Scheduled to be approved at the $3 billion agency's board meeting next Wednesday are nine applications, most of which are termed translational, meaning that they are attempting to move from basic research to a level where they might be suitable for clinical trials.
Two of the awards are more advanced, and are discussed in an item on the California Stem Cell Report yesterday. They total $7.4 million. Seven translational awards are up for action, totalling $36.8 million. All were approved earlier behind closed doors by the agency's reviewers.
An eighth application for $2.9 million to study a 2nd generation vaccine for the treatment of glioblastoma was also approved by reviewers. However, an agency document said board action is being deferred "to review material new information." Asked whether questions had been raised "about the nature of the action by the grant review group," Kevin McCormack, senior director of communications, replied,
"No, this has to do with information that has come to us that might affect the recommendation" of the review group.Twenty-two applications seeking a total of $59 million were rejected.
None of the applicants was identified by the agency, which withholds that information until the board acts.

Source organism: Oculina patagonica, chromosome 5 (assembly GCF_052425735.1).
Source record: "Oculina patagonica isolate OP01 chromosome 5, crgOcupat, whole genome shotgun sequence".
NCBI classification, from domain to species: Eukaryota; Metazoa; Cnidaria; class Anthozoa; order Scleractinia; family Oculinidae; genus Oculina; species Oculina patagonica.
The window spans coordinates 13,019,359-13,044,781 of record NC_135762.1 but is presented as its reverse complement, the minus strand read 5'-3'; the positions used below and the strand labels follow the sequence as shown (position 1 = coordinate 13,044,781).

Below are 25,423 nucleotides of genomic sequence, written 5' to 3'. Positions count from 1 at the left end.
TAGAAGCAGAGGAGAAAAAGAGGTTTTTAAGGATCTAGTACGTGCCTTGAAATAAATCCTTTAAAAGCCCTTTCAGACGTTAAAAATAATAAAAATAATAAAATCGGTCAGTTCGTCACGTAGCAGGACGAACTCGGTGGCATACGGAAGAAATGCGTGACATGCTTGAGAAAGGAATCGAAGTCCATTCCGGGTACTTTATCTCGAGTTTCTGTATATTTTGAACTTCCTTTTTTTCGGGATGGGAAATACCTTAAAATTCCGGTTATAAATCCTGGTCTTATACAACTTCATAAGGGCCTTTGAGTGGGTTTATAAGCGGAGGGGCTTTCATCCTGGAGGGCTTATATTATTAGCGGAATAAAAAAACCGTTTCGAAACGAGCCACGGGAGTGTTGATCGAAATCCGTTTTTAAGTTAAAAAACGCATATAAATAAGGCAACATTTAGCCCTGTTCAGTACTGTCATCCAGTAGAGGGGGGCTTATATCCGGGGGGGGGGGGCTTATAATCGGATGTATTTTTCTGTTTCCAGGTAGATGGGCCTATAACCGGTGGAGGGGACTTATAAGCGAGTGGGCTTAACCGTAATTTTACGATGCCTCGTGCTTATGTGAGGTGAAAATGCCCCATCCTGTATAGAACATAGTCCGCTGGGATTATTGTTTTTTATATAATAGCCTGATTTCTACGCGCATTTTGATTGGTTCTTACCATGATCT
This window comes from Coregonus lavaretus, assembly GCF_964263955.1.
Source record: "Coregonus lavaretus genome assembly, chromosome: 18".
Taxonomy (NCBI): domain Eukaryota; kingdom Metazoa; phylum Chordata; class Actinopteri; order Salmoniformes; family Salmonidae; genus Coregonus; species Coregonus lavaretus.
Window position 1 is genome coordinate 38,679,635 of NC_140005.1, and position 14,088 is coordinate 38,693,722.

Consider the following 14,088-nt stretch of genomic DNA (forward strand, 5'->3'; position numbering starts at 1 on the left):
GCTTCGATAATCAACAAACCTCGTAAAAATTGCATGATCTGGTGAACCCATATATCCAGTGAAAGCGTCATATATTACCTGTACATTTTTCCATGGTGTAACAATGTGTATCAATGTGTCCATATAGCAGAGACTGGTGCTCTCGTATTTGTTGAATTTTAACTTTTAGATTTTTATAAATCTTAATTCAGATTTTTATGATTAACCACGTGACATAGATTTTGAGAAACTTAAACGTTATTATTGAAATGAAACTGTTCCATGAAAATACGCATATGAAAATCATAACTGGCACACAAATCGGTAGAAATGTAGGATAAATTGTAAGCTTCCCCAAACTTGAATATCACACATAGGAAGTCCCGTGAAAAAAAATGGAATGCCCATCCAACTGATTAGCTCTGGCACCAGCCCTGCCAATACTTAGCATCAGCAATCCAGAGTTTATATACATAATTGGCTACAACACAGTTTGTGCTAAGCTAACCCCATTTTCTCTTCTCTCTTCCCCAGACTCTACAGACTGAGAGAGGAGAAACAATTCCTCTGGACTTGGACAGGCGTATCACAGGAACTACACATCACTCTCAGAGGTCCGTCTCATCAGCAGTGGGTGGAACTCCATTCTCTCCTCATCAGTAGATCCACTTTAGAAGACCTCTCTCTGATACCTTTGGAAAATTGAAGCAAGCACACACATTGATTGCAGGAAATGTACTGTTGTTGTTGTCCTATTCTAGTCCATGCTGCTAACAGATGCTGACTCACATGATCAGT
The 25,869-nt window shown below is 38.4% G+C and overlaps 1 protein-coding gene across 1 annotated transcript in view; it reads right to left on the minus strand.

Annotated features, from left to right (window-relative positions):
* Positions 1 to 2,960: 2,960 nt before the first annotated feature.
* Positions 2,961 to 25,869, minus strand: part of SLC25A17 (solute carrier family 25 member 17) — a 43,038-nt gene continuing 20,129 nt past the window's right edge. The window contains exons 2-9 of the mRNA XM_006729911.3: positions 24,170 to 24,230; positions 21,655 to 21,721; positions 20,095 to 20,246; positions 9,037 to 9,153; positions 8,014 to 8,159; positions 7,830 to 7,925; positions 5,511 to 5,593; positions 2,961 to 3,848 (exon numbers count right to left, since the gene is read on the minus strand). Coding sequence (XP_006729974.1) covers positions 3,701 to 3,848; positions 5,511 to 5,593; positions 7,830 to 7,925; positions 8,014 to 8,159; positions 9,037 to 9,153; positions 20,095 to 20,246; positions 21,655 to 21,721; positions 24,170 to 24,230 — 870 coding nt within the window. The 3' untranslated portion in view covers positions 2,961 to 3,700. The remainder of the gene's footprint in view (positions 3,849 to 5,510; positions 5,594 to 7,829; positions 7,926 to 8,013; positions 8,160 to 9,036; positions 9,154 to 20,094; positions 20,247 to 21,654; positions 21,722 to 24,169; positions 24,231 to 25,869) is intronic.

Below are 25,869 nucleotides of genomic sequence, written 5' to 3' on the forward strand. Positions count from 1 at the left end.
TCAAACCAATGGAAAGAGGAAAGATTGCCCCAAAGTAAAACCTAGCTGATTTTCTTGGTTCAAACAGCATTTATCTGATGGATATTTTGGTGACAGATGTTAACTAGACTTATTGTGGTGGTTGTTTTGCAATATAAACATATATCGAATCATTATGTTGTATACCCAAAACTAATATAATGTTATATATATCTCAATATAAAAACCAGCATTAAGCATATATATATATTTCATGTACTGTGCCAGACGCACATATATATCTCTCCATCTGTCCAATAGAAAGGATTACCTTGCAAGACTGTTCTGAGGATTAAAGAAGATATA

However, the agency posted more detail about the review process, scoring and voting than it has in the past. The review summaries and the additional material consumed 85 pages for all of the applications, including those rejected.
The review also marked the first use of new procedures that cut off awards on applications that received a scientific score of less than 85. In the past, awards were made for some applications that ranked in the 60s, including this one that was scored at 61.
In the past, some of the researchers whose applications have been rejected have appeared before the board to request that reviewer decisions be overturned. It was not clear whether that would occur under the new procedures.
Formal appeals are limited to demonstrable conflicts of interest and are pursued in private, under the agency's rules. However, applicants are not told the names of persons who review their applications, making it difficult to determine whether conflicts exist. Sphere: Related Content